Other exchanges followed the NYSE’s lead. The American Stock Exchange introduced its first voting standards in the mid-1940s. As part of comprehensive reforms in the early 1960s, the AMEX included new requirements on voting rights, shareholder approval for expansions of stock, and proxy solicitation.10

By the middle of the 1960s, the American economy had enjoyed nearly two decades of untrammeled growth. During two centuries of American history, corporations had gone from rare, and suspect, economic entities to popular providers of plenitude. Interest in their governance, never high, had ebbed and flowed. But the honeymoon years were ending. More than a decade of social and economic upheaval would severely test the goodwill accumulated by U.S. corporations.


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Related Museum Resources

Papers

December 3, 1925
image pdf (All rights are owned exclusively by NYSE Euronext (copyright) 2010 NYSE Euronext. All Rights Reserved, courtesy New York Stock Exchange Archives. All worldwide intellectual property rights including without limitation moral rights vest in NYSE Euronext and/or its affiliates.)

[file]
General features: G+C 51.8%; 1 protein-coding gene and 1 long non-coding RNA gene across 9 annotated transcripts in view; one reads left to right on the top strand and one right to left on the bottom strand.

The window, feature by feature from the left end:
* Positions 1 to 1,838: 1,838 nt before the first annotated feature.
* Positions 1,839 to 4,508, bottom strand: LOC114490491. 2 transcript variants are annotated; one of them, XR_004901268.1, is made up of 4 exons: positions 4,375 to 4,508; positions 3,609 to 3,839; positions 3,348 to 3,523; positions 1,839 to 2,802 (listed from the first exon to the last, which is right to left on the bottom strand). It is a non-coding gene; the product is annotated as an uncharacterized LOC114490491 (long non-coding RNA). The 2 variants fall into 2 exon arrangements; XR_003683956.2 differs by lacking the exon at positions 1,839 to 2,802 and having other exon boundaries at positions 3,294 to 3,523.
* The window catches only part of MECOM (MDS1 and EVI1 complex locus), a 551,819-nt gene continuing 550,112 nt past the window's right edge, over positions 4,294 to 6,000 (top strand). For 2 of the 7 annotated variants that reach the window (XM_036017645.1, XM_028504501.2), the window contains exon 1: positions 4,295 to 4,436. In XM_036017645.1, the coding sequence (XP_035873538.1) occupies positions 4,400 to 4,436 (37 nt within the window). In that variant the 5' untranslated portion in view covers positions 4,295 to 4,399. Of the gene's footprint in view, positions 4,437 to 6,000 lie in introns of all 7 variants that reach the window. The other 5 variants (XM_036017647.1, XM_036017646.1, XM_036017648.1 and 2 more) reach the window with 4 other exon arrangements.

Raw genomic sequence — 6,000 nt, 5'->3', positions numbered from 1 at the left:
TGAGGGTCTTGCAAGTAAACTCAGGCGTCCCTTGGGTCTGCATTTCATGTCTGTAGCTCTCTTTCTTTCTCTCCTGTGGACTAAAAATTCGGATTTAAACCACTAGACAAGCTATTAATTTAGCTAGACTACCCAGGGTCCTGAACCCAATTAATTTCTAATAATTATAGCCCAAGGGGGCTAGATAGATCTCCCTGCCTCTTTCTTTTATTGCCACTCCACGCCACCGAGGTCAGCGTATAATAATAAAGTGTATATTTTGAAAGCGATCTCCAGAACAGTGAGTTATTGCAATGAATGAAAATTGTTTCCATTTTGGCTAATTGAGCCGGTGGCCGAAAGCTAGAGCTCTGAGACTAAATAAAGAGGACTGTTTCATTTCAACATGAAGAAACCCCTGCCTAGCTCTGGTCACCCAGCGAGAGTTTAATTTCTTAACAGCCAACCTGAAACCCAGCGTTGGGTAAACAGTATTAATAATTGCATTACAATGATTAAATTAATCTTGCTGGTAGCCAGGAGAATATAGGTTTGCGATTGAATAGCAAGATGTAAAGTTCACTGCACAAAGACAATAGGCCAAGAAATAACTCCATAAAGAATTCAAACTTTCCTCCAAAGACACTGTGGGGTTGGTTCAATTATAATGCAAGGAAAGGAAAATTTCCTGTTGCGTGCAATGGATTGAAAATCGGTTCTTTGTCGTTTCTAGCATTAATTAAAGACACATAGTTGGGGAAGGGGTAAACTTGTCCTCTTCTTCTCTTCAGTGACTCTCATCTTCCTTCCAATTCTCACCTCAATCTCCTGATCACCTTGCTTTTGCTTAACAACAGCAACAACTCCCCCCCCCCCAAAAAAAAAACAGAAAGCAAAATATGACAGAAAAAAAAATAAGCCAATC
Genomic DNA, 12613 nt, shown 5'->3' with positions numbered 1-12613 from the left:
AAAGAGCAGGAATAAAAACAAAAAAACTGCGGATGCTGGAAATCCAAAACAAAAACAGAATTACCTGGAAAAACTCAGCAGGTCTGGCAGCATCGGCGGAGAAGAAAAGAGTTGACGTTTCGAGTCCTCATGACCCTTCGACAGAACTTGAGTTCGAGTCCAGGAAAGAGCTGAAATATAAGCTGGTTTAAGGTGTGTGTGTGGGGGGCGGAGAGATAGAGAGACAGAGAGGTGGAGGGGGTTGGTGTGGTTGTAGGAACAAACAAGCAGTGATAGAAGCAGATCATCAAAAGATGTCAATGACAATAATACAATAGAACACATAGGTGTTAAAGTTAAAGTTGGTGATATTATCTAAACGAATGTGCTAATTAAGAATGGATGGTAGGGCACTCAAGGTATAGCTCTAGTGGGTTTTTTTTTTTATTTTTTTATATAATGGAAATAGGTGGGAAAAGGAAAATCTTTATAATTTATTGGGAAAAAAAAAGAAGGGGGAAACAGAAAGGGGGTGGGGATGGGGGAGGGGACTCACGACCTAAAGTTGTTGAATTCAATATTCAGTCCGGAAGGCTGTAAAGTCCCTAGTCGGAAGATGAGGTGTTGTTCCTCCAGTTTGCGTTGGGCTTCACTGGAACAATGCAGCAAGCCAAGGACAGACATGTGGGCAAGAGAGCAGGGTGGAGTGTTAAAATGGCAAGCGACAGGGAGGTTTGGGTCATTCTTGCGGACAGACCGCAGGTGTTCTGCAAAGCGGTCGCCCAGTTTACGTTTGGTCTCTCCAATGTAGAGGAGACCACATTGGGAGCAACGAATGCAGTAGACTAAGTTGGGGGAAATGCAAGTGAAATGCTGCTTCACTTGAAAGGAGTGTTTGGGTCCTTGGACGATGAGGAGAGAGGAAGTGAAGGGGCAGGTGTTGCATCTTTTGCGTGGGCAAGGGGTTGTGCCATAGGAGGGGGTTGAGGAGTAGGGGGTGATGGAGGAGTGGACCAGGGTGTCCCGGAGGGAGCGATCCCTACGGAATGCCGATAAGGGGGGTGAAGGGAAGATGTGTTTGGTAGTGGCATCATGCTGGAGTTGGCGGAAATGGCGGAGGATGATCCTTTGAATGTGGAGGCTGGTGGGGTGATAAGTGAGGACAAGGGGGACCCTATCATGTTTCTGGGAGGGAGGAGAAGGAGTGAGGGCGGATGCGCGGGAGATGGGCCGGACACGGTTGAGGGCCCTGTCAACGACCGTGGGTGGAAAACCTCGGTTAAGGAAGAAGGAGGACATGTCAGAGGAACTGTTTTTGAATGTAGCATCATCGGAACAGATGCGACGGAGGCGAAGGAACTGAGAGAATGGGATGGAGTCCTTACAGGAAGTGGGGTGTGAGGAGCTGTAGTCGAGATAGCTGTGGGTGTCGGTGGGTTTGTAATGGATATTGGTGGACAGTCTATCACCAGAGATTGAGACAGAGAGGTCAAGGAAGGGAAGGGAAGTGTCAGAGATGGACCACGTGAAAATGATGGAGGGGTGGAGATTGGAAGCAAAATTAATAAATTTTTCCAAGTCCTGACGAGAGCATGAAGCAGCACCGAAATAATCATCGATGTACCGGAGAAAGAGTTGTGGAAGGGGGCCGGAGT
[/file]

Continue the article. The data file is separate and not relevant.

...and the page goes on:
July 14, 1933
transcript pdf (Adolf A. Berle, Jr. Papers, courtesy Franklin Delano Roosevelt Presidential Library)
July 18, 1933
transcript pdf (Adolf A. Berle, Jr. Papers, courtesy Franklin Delano Roosevelt Presidential Library)
July 24, 1933
transcript pdf (Adolf A. Berle, Jr. Papers, courtesy Franklin Delano Roosevelt Presidential Library)
October 10, 1933
transcript pdf (Adolf A. Berle, Jr. Papers, courtesy Franklin Delano Roosevelt Presidential Library)
October 11, 1933
transcript pdf (Adolf A. Berle, Jr. Papers, courtesy Franklin Delano Roosevelt Presidential Library)
October 24, 1933
transcript pdf (Adolf A. Berle, Jr. Papers, courtesy Franklin Delano Roosevelt Presidential Library)
October 24, 1933
transcript pdf (Adolf A. Berle, Jr. Papers, courtesy Franklin Delano Roosevelt Presidential Library)
February 14, 1934
transcript pdf (Adolf A. Berle, Jr. Papers, courtesy Franklin Delano Roosevelt Presidential Library)
November 1, 1934
image pdf (Courtesy of National Archives)
November 5, 1934
image pdf (Courtesy of National Archives)
November 15, 1934